So consider a coal-fired power plant that is going to emit a ton of carbon dioxide in order to produce some additional electricity. If the pro-tax economists had gotten their way, there would be a $42 tax levied on the power plant, since the Obama EPA estimated that that was the “social cost of carbon” for the year 2020.

Yet if there is room on Earth for more trees—given the plans of everybody else—that Obama-era estimate greatly overstates the harm of the emission. Rather than imposing $42 in damages as the EPA calculations suggested, the power plant owner could spend a mere $3 to plant 10 trees, meaning that over the next two decades the trees would have absorbed more than the additional emissions, and would in fact continue reducing CO2 in the atmosphere for decades beyond.

As this simple example illustrates, a carbon tax of $42 would have been a gross overkill. It would have led power plants and other firms to scale back their emissions in very costly ways that stifled economic growth, when—apparently—there was a much cheaper solution available. And notice throughout all of this discussion, I am stipulating the basic externality framework for the sake of argument, and am merely showing the problems that Ronald Coase demonstrated with this one-size-fits-all way of thinking.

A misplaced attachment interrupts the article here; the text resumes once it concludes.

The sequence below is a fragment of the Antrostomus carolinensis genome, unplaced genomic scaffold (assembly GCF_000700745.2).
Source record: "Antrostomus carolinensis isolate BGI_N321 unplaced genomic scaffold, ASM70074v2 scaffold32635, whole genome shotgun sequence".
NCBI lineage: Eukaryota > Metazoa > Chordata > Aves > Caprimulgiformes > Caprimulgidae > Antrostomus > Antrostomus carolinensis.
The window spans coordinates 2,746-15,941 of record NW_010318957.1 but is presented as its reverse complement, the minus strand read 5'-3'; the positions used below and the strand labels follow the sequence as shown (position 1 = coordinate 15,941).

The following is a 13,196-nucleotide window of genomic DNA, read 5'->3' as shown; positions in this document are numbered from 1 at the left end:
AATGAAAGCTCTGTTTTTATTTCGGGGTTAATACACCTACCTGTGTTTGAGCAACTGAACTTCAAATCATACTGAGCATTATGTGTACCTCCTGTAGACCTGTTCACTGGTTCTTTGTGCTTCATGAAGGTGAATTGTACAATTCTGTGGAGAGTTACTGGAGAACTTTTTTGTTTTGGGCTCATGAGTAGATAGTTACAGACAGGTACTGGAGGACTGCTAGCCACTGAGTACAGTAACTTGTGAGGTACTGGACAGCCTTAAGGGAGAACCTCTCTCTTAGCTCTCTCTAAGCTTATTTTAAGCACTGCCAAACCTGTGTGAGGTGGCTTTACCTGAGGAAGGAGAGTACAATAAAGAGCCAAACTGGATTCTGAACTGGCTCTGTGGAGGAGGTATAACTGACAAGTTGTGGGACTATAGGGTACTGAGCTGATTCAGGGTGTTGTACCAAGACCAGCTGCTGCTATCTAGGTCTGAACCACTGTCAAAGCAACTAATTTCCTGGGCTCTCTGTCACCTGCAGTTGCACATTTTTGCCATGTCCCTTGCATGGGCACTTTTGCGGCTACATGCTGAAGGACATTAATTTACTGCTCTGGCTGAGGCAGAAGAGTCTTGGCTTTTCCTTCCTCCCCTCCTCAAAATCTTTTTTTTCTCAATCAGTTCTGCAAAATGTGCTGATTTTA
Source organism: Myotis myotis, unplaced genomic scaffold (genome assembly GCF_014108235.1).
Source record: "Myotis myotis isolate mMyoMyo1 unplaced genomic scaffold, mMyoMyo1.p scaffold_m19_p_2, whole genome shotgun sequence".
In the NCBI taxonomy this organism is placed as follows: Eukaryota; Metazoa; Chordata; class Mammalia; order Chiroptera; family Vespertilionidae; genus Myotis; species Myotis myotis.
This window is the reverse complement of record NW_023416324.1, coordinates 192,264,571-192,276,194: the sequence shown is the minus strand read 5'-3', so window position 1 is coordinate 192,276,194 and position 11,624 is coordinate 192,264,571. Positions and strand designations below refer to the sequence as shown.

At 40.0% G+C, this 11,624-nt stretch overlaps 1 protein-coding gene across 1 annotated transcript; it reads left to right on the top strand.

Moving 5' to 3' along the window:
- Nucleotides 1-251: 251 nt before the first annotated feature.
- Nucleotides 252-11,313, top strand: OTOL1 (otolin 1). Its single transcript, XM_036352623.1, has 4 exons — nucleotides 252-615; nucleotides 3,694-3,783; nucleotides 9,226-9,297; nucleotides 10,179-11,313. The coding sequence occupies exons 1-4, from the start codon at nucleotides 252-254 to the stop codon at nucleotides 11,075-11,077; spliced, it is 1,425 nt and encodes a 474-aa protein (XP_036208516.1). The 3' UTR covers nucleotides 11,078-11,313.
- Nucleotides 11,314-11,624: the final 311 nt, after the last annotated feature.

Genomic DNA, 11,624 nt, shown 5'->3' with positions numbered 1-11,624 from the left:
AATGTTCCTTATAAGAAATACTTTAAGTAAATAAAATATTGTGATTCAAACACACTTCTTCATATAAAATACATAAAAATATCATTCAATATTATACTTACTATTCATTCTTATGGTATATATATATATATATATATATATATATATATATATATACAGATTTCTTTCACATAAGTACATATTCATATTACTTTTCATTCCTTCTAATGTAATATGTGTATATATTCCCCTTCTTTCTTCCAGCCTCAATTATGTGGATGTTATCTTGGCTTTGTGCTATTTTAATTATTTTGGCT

A Theater Analogy

Consider a movie theater. It’s a problem that people sometimes drop popcorn and other litter on the floor. Now there are two ways the theater could respond: (1) It could install cameras and personnel to monitor the customers and heavily fine anybody caught dropping stuff on the floor. This would be a huge inconvenience and make movie-going far less pleasant. Or (2) the theater could hire personnel to clean up the floor after a show. And notice that even if some combination were used—maybe the theater calls the police on somebody who just runs up and down the aisles dumping soda on the floor—there is no reason that the “fine” imposed on litterers should be used to pay the salary of the employees who pick up popcorn with a broom. Those are two totally different considerations.

When it comes to carbon taxes, the conventional logic has simply assumed that penalizing emissions is the appropriate solution to the ostensible problem of harmful climate change. But maybe that is totally wrong. Perhaps it would make far more sense to pay people to plant trees.